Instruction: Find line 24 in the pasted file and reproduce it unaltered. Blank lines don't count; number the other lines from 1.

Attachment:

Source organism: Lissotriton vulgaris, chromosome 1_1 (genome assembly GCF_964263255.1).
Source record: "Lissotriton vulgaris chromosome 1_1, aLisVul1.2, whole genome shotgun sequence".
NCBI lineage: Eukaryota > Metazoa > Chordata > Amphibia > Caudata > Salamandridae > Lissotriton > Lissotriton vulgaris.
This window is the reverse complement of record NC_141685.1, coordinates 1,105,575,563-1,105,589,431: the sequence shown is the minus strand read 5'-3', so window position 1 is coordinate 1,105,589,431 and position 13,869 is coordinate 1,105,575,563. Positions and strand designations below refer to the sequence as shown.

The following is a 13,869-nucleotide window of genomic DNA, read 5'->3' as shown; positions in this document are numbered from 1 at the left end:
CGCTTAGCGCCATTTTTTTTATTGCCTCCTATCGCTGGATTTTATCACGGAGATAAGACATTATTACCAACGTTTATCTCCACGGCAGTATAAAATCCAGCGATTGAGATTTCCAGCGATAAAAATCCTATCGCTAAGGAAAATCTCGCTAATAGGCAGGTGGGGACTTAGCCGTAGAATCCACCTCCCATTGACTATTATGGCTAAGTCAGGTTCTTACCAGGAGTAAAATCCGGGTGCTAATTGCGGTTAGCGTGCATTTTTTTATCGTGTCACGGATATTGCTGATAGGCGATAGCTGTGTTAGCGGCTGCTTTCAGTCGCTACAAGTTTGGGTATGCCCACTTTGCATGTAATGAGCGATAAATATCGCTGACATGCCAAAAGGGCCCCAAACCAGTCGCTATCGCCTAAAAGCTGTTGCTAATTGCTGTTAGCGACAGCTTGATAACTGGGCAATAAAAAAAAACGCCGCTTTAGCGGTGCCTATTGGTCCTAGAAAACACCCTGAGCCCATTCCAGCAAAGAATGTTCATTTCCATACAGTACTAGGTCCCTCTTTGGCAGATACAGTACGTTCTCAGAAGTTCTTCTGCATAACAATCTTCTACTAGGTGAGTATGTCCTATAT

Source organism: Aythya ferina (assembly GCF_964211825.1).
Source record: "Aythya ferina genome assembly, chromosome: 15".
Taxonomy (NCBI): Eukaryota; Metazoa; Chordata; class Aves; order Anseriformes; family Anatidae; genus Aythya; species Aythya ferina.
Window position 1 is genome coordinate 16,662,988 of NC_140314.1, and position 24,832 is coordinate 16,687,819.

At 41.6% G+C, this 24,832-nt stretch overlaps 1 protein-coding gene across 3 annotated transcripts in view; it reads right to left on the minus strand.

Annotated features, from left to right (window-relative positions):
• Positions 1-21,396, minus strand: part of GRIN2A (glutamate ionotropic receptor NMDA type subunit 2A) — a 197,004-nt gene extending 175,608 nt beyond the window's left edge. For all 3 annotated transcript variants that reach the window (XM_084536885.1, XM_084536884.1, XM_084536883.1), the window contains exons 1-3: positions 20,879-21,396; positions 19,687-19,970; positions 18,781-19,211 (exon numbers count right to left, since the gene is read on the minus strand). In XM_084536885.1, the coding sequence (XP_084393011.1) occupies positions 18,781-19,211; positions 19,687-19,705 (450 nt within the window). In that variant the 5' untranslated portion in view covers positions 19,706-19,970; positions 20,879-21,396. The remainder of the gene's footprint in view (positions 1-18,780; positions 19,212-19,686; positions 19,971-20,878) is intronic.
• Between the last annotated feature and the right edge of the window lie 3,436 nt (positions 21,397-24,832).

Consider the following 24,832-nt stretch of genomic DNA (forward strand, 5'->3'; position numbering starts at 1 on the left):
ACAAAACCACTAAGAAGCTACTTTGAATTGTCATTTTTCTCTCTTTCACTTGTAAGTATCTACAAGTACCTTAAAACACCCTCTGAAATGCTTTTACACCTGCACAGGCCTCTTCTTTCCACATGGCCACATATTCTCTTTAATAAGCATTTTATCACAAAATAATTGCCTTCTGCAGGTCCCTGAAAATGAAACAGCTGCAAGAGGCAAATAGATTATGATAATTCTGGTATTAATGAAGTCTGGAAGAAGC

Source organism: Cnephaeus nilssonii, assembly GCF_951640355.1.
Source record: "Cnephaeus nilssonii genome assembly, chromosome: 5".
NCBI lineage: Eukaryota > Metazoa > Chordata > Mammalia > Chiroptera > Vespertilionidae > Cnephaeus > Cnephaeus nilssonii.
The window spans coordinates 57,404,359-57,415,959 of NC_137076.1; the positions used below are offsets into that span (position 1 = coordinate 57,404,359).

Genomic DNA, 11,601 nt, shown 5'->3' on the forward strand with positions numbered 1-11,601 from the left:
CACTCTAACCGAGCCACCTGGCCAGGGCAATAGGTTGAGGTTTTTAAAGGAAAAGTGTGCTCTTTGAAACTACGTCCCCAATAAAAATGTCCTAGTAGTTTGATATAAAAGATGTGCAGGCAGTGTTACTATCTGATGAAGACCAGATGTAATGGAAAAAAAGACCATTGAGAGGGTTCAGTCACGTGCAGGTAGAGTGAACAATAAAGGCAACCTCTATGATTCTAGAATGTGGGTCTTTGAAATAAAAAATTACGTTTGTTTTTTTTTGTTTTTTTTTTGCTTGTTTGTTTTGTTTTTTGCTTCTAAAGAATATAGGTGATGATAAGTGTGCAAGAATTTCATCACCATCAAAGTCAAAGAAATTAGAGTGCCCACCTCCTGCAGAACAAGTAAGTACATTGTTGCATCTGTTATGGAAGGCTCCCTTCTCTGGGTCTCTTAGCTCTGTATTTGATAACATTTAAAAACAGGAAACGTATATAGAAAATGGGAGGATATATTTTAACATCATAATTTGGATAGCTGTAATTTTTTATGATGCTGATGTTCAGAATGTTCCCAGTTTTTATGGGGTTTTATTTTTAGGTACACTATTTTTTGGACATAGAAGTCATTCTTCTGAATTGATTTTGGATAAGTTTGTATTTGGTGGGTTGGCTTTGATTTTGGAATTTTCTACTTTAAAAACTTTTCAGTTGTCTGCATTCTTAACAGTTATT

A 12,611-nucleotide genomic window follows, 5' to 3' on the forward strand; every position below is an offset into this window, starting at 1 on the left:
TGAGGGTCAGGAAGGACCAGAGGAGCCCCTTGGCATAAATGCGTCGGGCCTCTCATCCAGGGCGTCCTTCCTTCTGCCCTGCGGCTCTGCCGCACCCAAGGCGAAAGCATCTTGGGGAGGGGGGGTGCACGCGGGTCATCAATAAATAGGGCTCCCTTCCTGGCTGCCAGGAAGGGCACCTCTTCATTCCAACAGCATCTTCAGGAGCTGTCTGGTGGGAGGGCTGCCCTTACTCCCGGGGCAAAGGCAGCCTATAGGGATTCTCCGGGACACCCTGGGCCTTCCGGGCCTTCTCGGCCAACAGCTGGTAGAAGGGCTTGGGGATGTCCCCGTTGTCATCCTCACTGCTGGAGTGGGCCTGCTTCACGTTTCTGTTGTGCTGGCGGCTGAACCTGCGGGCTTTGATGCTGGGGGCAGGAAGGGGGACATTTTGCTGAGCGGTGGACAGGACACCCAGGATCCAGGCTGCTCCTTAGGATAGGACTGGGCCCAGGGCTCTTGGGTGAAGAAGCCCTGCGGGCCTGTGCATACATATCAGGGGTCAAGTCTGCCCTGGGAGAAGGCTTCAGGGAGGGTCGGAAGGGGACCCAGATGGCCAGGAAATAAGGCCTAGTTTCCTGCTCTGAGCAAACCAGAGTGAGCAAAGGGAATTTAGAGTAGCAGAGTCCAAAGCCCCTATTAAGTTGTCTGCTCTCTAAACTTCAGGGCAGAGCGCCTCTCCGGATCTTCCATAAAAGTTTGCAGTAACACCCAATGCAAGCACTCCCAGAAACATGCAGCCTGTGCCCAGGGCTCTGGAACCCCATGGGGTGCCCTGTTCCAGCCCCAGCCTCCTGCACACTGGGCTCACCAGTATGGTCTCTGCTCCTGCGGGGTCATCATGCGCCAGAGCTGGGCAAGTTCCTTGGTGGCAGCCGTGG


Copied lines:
TGAGGGTCAGGAAGGACCAGAGGAGCCCCTTGGCATAAATGCGTCGGGCCTCTCATCCAGGGCGTCCTTCCTTCTGCCCTGCGGCTCTGCCGCACCCAAGGCGAAAGCATCTTGGGGAGGGGGGGTGCACGCGGGTCATCAATAAATAGGGCTCCCTTCCTGGCTGCCAGGAAGGGCACCTCTTCATTCCAACAGCATCTTCAGGAGCTGTCTGGTGGGAGGGCTGCCCTTACTCCCGGGGCAAAGGCAGCCTATAGGGATTCTCCGGGACACCCTGGGCCTTCCGGGCCTTCTCGGCCAACAGCTGGTAGAAGGGCTTGGGGATGTCCCCGTTGTCATCCTCACTGCTGGAGTGGGCCTGCTTCACGTTTCTGTTGTGCTGGCGGCTGAACCTGCGGGCTTTGATGCTGGGGGCAGGAAGGGGGACATTTTGCTGAGCGGTGGACAGGACACCCAGGATCCAGGCTGCTCCTTAGGATAGGACTGGGCCCAGGGCTCTTGGGTGAAGAAGCCCTGCGGGCCTGTGCATACATATCAGGGGTCAAGTCTGCCCTGGGAGAAGGCTTCAGGGAGGGTCGGAAGGGGACCCAGATGGCCAGGAAATAAGGCCTAGTTTCCTGCTCTGAGCAAACCAGAGTGAGCAAAGGGAATTTAGAGTAGCAGAGTCCAAAGCCCCTATTAAGTTGTCTGCTCTCTAAACTTCAGGGCAGAGCGCCTCTCCGGATCTTCCATAAAAGTTTGCAGTAACACCCAATGCAAGCACTCCCAGAAACATGCAGCCTGTGCCCAGGGCTCTGGAACCCCATGGGGTGCCCTGTTCCAGCCCCAGCCTCCTGCACACTGGGCTCACCAGTATGGTCTCTGCTCCTGCGGGGTCATCATGCGCCAGAGCTGGGCAAGTTCCTTGGTGGCAGCCGTGG